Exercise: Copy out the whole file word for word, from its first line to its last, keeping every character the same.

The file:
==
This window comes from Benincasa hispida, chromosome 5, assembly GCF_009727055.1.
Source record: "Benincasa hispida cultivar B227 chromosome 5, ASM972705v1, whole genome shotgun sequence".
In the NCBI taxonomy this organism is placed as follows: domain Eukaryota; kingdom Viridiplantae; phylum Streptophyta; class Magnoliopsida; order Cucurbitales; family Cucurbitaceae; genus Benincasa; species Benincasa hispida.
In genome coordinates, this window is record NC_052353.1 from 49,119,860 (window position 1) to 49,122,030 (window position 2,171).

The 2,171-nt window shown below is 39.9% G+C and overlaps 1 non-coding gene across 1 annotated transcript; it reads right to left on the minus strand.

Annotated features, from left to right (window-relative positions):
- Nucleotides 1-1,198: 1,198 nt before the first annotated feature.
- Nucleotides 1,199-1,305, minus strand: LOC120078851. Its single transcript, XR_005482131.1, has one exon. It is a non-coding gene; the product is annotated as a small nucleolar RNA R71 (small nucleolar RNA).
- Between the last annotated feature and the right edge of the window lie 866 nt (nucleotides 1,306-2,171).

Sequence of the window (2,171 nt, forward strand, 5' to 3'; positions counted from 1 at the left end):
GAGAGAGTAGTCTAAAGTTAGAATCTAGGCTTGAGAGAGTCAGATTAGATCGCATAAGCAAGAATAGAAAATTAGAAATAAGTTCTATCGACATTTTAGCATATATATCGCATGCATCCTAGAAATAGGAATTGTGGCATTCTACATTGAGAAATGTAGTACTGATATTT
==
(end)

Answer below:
This window comes from Benincasa hispida, chromosome 5, assembly GCF_009727055.1.
Source record: "Benincasa hispida cultivar B227 chromosome 5, ASM972705v1, whole genome shotgun sequence".
In the NCBI taxonomy this organism is placed as follows: domain Eukaryota; kingdom Viridiplantae; phylum Streptophyta; class Magnoliopsida; order Cucurbitales; family Cucurbitaceae; genus Benincasa; species Benincasa hispida.
In genome coordinates, this window is record NC_052353.1 from 49,119,860 (window position 1) to 49,122,030 (window position 2,171).

The 2,171-nt window shown below is 39.9% G+C and overlaps 1 non-coding gene across 1 annotated transcript; it reads right to left on the minus strand.

Annotated features, from left to right (window-relative positions):
- Nucleotides 1-1,198: 1,198 nt before the first annotated feature.
- Nucleotides 1,199-1,305, minus strand: LOC120078851. Its single transcript, XR_005482131.1, has one exon. It is a non-coding gene; the product is annotated as a small nucleolar RNA R71 (small nucleolar RNA).
- Between the last annotated feature and the right edge of the window lie 866 nt (nucleotides 1,306-2,171).

Sequence of the window (2,171 nt, forward strand, 5' to 3'; positions counted from 1 at the left end):
GAGAGAGTAGTCTAAAGTTAGAATCTAGGCTTGAGAGAGTCAGATTAGATCGCATAAGCAAGAATAGAAAATTAGAAATAAGTTCTATCGACATTTTAGCATATATATCGCATGCATCCTAGAAATAGGAATTGTGGCATTCTACATTGAGAAATGTAGTACTGATATTT